Person sat at a table writing a CV on a laptop.
Person sat at a table writing a CV on a laptop.

How to write a CV

A CV is a summary of your skills, achievements and experience that you use to apply for jobs.

Why you need a CV

A CV is your first chance to promote yourself. A good CV might get you a job interview.

You usually need a CV to apply for a job or to give to an employer you’d like to work for.

Tips for writing your CV

Employers get lots of CVs to look at and have to decide quickly who they're going to interview.

When you write your CV, remember to:

  • use a clear font like Arial, Times New Roman or Calibri in size 11 or bigger
  • always use the same style throughout
  • use headings and bullet points to make it easier to read
  • be clear and to the point
  • get someone else to read it to double check your spelling and grammar

Information you need for your CV

Start with the job advert for the role you’re applying for so you can look at the job description, essential criteria and the company details.

If the job you're applying for does not have a job description, you can look at our job profiles to see what skills you’ll need and the typical things you’ll do in that job.

You should write your CV to match the job and company you're applying for to improve your chances of getting an interview.

Sections for your CV

Your CV should include a section for your contact details, an introduction, your education history, your work history and references.

Contact details

You need to let employers know how to contact you if they want to offer you an interview.

You should include your name, phone number, email address and a link to your work network profile, if you have one, such as LinkedIn.

You should not include your age, your date of birth, whether you're married or your nationality.


This is a few short lines that sum up who you are and what you hope to do. It should go just under your name and contact details.

Make your introduction sound like you're the right person for the job.

Education history

You can add this after the introduction if you’re early in your career or do not have much work experience.

If you have a lot of work experience, you might want to change the order and show off your work history and experience first.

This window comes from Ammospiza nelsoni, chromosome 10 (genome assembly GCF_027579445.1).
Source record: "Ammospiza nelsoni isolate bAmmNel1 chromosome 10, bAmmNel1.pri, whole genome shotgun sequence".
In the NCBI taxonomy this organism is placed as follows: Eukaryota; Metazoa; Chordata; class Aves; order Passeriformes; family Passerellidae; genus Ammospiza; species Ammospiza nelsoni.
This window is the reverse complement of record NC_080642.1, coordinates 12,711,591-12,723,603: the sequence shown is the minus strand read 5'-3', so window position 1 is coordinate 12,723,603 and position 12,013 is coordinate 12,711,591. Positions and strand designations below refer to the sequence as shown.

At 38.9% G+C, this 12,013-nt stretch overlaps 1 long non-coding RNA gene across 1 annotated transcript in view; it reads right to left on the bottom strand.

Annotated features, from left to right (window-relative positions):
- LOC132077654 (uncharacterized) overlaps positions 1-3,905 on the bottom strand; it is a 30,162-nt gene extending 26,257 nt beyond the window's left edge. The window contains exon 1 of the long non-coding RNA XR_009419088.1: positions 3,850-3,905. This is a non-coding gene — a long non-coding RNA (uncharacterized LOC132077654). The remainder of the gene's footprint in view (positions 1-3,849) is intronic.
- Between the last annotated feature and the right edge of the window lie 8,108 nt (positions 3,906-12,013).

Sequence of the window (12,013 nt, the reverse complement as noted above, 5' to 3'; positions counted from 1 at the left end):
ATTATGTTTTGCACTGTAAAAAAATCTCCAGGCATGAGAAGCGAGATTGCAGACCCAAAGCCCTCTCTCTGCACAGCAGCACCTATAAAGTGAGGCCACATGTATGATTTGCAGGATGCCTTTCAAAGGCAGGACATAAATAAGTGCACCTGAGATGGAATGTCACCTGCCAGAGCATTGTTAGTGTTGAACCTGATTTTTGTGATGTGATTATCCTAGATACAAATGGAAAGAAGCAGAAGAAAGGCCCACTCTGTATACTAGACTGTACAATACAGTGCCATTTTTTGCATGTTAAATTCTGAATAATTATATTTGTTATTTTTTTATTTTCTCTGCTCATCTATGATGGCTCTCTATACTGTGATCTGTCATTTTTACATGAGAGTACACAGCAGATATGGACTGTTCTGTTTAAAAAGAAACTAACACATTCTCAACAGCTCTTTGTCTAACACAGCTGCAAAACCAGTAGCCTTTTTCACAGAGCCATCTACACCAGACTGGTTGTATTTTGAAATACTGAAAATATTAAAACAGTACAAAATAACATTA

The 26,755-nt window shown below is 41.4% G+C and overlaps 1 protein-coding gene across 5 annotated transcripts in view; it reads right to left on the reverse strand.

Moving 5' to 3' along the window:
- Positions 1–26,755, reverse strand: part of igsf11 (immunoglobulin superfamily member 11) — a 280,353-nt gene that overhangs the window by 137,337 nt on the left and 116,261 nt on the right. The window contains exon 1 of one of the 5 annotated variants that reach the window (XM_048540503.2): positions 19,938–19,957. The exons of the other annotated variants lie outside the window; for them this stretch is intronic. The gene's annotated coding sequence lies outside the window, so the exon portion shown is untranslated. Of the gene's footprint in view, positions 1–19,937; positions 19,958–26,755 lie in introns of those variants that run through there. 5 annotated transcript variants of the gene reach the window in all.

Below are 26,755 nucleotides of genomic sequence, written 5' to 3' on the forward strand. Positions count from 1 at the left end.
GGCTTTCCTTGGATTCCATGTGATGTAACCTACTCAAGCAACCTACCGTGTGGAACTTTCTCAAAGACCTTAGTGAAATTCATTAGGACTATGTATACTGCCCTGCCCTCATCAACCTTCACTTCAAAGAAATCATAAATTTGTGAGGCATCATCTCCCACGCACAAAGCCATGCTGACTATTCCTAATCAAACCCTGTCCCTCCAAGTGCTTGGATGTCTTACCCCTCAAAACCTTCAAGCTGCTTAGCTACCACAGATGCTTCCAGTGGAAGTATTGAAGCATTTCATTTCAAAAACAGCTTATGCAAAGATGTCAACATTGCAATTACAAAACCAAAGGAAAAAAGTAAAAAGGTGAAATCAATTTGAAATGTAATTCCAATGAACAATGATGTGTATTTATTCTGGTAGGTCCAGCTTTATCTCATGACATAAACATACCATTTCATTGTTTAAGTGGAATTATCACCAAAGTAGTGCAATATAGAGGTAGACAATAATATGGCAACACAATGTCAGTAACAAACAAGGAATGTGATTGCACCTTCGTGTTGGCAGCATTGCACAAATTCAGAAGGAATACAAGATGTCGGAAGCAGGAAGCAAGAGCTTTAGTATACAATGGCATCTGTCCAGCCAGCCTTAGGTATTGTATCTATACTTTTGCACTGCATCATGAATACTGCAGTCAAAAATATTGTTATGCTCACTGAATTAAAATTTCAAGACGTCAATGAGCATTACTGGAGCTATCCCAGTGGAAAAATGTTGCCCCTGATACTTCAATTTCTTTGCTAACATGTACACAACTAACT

Whatever order you choose, you’ll need to include the:

  • names of your qualifications
  • name of the school, college or university where you studied
  • dates you attended

Work history

You should include details of any work placements, volunteering and paid jobs you’ve had. List the most recent experience first.

You should include:

  • the employer name
  • the job title
  • the dates you worked there
  • what you did, usually 2 to 3 lines using the STAR method

Gaps in your work history

It's normal to have some gaps between jobs and work experience when life events happen.

You can read our advice on how to explain gaps in your work history.

Short work history

If you’re applying for your first job, you can focus on skills you’ve learned through projects, work experience or volunteering.

You can also include your interests and hobbies that show some of the skills you have. For example, if you're a captain of a sports team, this demonstrates leadership and organisation skills.


You might want to include a section about references if there is someone who has agreed to give you one. This could be your current or previous employer, a teacher or someone respected in your community.

However you should not put someone else's contact details on your CV. Instead, you can say that 'references are available on request'.

Speak to an adviser if you need help

It's ok to feel overwhelmed or confused about how to write a CV, especially if you do not have a lot of work experience.

A careers adviser can help you work out what your CV should say and get you on the path to your dream career.